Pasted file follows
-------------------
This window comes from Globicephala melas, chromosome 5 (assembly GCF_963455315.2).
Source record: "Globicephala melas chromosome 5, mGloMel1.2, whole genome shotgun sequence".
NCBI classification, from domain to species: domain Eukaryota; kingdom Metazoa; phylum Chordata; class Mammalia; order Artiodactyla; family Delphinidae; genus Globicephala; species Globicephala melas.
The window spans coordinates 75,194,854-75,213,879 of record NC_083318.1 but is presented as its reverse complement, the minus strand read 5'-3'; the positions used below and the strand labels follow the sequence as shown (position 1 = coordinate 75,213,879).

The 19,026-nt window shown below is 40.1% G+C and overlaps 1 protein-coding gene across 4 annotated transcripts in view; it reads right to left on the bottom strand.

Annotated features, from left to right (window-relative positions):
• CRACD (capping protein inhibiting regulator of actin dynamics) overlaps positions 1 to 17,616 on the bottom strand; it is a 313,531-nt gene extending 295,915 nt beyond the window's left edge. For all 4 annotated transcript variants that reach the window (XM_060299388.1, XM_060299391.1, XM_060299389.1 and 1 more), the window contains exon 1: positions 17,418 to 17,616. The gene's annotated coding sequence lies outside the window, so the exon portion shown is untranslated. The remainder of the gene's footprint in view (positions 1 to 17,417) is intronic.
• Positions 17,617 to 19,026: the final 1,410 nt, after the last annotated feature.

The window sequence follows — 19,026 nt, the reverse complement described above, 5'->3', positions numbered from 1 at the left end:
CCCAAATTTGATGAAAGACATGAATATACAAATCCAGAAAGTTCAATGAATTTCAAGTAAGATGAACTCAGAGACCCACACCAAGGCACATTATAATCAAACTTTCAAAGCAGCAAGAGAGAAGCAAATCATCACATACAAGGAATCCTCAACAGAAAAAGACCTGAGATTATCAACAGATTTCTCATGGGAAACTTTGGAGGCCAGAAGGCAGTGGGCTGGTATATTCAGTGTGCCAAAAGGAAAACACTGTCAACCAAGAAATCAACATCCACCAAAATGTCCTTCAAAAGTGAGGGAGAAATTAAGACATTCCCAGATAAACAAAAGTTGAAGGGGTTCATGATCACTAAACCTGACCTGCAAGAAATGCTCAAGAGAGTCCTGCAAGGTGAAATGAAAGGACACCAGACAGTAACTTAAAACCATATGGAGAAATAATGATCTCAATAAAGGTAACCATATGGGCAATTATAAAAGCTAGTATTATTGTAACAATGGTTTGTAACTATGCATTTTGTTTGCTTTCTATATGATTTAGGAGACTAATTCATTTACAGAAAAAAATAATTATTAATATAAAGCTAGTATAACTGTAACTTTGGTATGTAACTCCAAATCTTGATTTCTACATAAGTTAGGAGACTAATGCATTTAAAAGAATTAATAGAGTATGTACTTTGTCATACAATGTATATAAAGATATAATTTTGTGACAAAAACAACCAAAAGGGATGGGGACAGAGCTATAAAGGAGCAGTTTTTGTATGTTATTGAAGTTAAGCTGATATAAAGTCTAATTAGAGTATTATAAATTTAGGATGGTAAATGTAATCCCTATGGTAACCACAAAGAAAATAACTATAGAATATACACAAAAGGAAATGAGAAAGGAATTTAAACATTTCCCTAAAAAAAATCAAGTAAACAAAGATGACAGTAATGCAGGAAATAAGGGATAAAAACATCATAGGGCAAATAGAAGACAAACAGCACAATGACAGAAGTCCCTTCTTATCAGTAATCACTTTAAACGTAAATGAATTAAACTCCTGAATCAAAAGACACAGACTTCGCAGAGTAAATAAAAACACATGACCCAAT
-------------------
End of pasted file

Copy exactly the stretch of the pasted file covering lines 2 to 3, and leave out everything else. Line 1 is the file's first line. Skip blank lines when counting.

Source record: "Globicephala melas chromosome 5, mGloMel1.2, whole genome shotgun sequence".
NCBI classification, from domain to species: domain Eukaryota; kingdom Metazoa; phylum Chordata; class Mammalia; order Artiodactyla; family Delphinidae; genus Globicephala; species Globicephala melas.